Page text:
I received an e-mail from Marc, in which he asked me whether it is possible to split numbers and text in Excel. The answer to the solution is based upon determining the first position of a number in a string, you can do that by using the following formula.
Did you ever need to rearrange or reorganize columns across multiple sheets in a certain order based on column headers? In this article, I’ll try to explain how to rearrange columns in Excel based on column header information by using Visual Basic for Applications (VBA).
As mentioned in the intro, this article is about rearranging columns in Excel using column header information.
To make it more visible see the images below…
In this example the headers are in alpabetical order: Address, City, Country, Date of Birth, First Name, Last Name, Middle Name, Phone Number, Postal (ZIP) Code, State.
And let’s say you want to change the column order to: First Name,Last Name, Middle Name, Date of Birth, Phone Number,Address, City, State, Postal (ZIP) Code, Country (see the image below)
For those of you that are not familiar with VBA / macro’s use the steps below…
First make sure you’ve got the “Developer” tab in Excel
You might want to use your own headers and ordering, so change the code there 😉
Save your Excel !!!
Press ALT + F8 and Run the Macro
Sub MoveColumns() ‘ MoveColumns Macro ‘ ‘ Developer: Winko Erades van den Berg ‘ E-mail : winko at winko-erades.nl ‘ Developed: 03-10-2011 ‘ Modified: 03-10-2011 ‘ Version: 1.0 ‘ ‘ Description: Rearrange columns in Excel based on column headerDim iRow As Long Dim iCol As Long’Constant values data_sheet1 = InputBox(“Specify the name of the Sheet that needs to be reorganised:”) ‘Create Input Box to ask the user which sheet needs to be reorganised target_sheet = “Final Report” ‘Specify the sheet to store the results iRow = Sheets(data_sheet1).UsedRange.Rows.Count ‘Determine how many rows are in use’Create a new sheet to store the results Worksheets.Add.Name = “Final Report”
‘Start organizing columns For iCol = 1 To Sheets(data_sheet1).UsedRange.Columns.Count
‘Sets the TargetCol to zero in order to prevent overwriting existing targetcolumns TargetCol = 0
‘Read the header of the original sheet to determine the column order If Sheets(data_sheet1).Cells(1, iCol).Value = “First Name” Then TargetCol = 1 If Sheets(data_sheet1).Cells(1, iCol).Value = “Middle Name” Then TargetCol = 2 If Sheets(data_sheet1).Cells(1, iCol).Value = “Last Name” Then TargetCol = 3 If Sheets(data_sheet1).Cells(1, iCol).Value = “Date of Birth” Then TargetCol = 4 If Sheets(data_sheet1).Cells(1, iCol).Value = “Phone Number” Then TargetCol = 5 If Sheets(data_sheet1).Cells(1, iCol).Value = “Address” Then TargetCol = 6 If Sheets(data_sheet1).Cells(1, iCol).Value = “City” Then TargetCol = 7 If Sheets(data_sheet1).Cells(1, iCol).Value = “State” Then TargetCol = 8 If Sheets(data_sheet1).Cells(1, iCol).Value = “Postal (ZIP) Code” Then TargetCol = 9 If Sheets(data_sheet1).Cells(1, iCol).Value = “Country” Then TargetCol = 10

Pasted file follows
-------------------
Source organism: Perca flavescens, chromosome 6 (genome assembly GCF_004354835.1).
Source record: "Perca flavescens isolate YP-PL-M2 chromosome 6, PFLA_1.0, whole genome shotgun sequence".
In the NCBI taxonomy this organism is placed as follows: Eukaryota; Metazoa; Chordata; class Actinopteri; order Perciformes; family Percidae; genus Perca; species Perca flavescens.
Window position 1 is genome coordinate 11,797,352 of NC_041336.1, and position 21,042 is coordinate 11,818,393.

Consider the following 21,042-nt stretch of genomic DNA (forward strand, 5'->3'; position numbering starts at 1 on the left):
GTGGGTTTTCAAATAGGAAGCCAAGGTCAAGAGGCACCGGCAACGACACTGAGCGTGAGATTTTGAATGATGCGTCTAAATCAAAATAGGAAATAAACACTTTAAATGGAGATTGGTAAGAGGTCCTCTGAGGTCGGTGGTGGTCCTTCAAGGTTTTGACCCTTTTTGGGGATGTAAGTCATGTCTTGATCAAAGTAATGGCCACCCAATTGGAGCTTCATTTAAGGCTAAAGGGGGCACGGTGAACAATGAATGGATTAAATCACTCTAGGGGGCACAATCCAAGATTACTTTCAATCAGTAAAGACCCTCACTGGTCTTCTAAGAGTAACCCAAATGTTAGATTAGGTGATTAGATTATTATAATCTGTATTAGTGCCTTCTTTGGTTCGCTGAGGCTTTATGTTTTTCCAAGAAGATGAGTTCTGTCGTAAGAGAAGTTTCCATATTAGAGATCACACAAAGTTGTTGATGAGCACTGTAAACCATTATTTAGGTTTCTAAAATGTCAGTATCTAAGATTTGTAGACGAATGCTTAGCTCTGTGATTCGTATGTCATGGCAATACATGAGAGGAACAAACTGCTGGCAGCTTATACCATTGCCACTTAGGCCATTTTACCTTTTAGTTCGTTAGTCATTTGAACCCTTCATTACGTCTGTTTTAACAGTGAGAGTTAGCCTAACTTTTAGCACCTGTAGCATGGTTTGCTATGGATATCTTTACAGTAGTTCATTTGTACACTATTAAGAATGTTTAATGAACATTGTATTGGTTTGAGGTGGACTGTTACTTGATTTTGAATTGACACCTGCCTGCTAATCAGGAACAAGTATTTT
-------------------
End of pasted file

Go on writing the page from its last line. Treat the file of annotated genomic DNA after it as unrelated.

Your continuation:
‘If a TargetColumn was determined (based upon the header information) then copy the column to the right spot If TargetCol <> 0 Then ‘Select the column and copy it Sheets(data_sheet1).Range(Sheets(data_sheet1).Cells(1, iCol), Sheets(data_sheet1).Cells(iRow, iCol)).Copy Destination:=Sheets(target_sheet).Cells(1, TargetCol) End If
Next iCol ‘Move to the next column until all columns are read
Additional information 1
Someone sent me an alternative solution for reorganizing columns in Excel. The script makes use of the array function in Excel. It does a really nice job but beware, the code handles your data in a way that it does keep your original data structure.
Sub Reorganize_columns() ‘ Reorganize Columns Macro ‘ ‘ Developer: If you want to know, please contact Winko Erades van den Berg ‘ E-mail : winko at winko-erades.nl ‘ Developed: 11-11-2013 ‘ Modified: 11-11-2013 ‘ Version: 1.0 ‘ ‘ Description: Reorganize columns in Excel based on column headerDim v As Variant, x As Variant, findfield As Variant Dim oCell As Range Dim iNum As Long v = Array(“First Name”, “Middle Name”, “Last Name”, “Date of Birth”, “Phone Number”, “Address”, “City”, “State”, “Postal (ZIP) Code”, “Country”) For x = LBound(v) To UBound(v) findfield = v(x) iNum = iNum + 1 Set oCell = ActiveSheet.Rows(1).Find(What:=findfield, LookIn:=xlValues, LookAt:=xlWhole, SearchOrder:=xlByRows, SearchDirection:=xlNext, MatchCase:=False, SearchFormat:=False)If Not oCell.Column = iNum Then Columns(oCell.Column).Cut Columns(iNum).Insert Shift:=xlToRight End If Next x End Sub
Additional information 2
Dennis Klenner from D&R Design Ltd wanted you to know “Header names are case sensitive”! Thank you for the remark Dennis 🙂
Suggestions for improving this article are welcome, please let me know and drop me a line .
As I’m currently working a lot with Excel, I get a lot of questions like “How do I do this?” or “How do I do that?”. Yesterday someone asked me how to convert a data string to a MAC address. The standard format for printing MAC addresses in human-friendly form is six groups of two hexadecimal digits, separated by hyphens (-) or colons (:), in transmission order, e.g. 01-23-45-67-89-ab, 01:23:45:67:89:ab. In this article, I’ll give you examples of how to add, remove, or change the separator for MAC addresses in MS Excel or OO Spreadsheet.
Adding a seperator (change 0123456789ab into 01-23-45-67-89-ab)
An alternate solution, to convert the Cisco 0123.4567.89ab MAC format to the F5 load balancer MAC format of 01:23:45:67:89:ab, was send in by Mike Wintrode. To add an extra twist, the F5 load balancer also removes the leading “0” in any pair, so for instance 00:14:0F:80:a3:01 would show as 0:14:f:80:a3:1.
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